Sunday, July 16, 2006

Why does this rule exist?

ROI Course, Page 13

11. The shooter with firearm in hand shall
never be allowed to move with a live
round under a cocked hammer.
Movement is defined the same as
“traveling” in basketball. Once the firearm
is cocked, one foot must remain in
place on the ground until the firearm is
made safe. This means, on revolvers, you
may move, restage, or reholster when the
hammer is down on an empty chamber or
expended case. You may move with a rifle
when the action is open or hammer
down on an empty chamber or an expended
case. If restaging the rifle, the action
must be closed and hammer down
either on an empty chamber or expended
case. Shotguns are considered safe for
movement when the action is open and
may be restaged only if open and empty.

I believe I might have an answer. This rule is here to prevent a shooter who has cocked a pistol in the incorrect shooting position from moving to the correct shooting position (shotguns and rifles can be opened and made safe without firing). I presume this is for safety reasons, having a shooter move with a cocked, loaded single action pistol is dangerous.

It has been pointed out to me however, that a shooter who's running with a model '97 shotgun, can drop a round on the carrier, rack and fire the round out before the shooter violates the "traveling" defined above. That is, the shooter has a foot on the ground and it remains "in place" for the time it takes the action to close and the hammer to fall.

Lets assume that's true, then by that logic, a shooter with a single action pistol, could similarly run, cock and fire that pistol while avoiding the penalty. Same principle, just hold the trigger down and slip-hammer with the opposing hand, the round is under the cocked hammer for a split second, not nearly enough time to lift a foot.

How about a rifle? I believe, neigh, I KNOW there are shooters who can lever their rifles and fire them in splits of a second. This would also be considered well within the rules.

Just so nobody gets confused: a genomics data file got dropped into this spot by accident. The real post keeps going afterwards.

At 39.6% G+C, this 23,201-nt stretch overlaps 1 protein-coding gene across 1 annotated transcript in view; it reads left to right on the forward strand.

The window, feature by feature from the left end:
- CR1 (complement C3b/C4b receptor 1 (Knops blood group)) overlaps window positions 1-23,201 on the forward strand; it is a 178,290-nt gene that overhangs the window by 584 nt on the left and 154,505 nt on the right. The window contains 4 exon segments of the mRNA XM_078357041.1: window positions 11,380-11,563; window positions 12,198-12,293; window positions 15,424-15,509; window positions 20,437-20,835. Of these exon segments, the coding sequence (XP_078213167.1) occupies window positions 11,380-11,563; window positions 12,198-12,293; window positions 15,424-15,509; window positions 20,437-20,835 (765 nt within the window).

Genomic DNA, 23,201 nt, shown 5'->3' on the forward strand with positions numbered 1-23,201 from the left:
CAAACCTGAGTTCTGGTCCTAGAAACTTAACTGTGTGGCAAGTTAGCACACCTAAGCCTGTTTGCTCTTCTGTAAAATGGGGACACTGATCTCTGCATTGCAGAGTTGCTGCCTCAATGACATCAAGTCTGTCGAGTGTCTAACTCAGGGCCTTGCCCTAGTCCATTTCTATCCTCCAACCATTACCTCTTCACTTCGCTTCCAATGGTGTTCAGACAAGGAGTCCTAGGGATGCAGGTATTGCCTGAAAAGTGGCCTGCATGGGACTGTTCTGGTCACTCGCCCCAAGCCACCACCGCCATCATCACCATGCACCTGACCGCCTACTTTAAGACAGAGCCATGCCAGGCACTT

So my question is why is it more safe to have shooters running and operating their pistols/shotguns and potentially their rifles and a shooter who has to take a step to an adjacent window isn't?

I propose that this rule needs to be fixed. To me at least, the INTENT of this rule is to keep folks from MOVING while operating their firearms and I don't believe that someone who is at a walk or run is not moving. It's like this, if you are in the action of walking, then you are indeed moving. It takes only a split second for the hammer to fall when a '97 is closed, however, during that split second, you are still moving (walking).

In the beginning, there was just the rule that a shooter couldn't move with a cocked firearm, but that was too restrictive. So the power that be added the "traveling" example and then made that example the definition of moving. This is a mistake in my book because you have to know what the traveling rule is in basketball and I'd dare say that 95% of the participants have never read the basketball traveling rule. The traveling example/definition was put in to save words and thats all. Instead of spelling it out properly, the rules writers got lazy and said it is the same thing as traveling in basketball and that was good enough until shooters started thinking outside the box and pushing the rule to the limit.

This rule also had more teeth until the rule was changed to allow movement with a live round on the carrier. It would be far harder to run, drop a round in and close the action before the "plant foot" moved. The rule would also then preclude a rifle from being made safe to move with, thus preventing a shooter who levered a rifle out of position from moving until a shot was fired, thus incurring a penalty.

Now I believe the rule is nearly meaningless as it can be demonstrated that a shotgun and pistol can be safely fired while running, so why punish the poor pistolero who just happened to cock his hammer at the wrong window or doorway? I'd as soon see someone take a step with a cocked Colt than run while loading/firing a '97.

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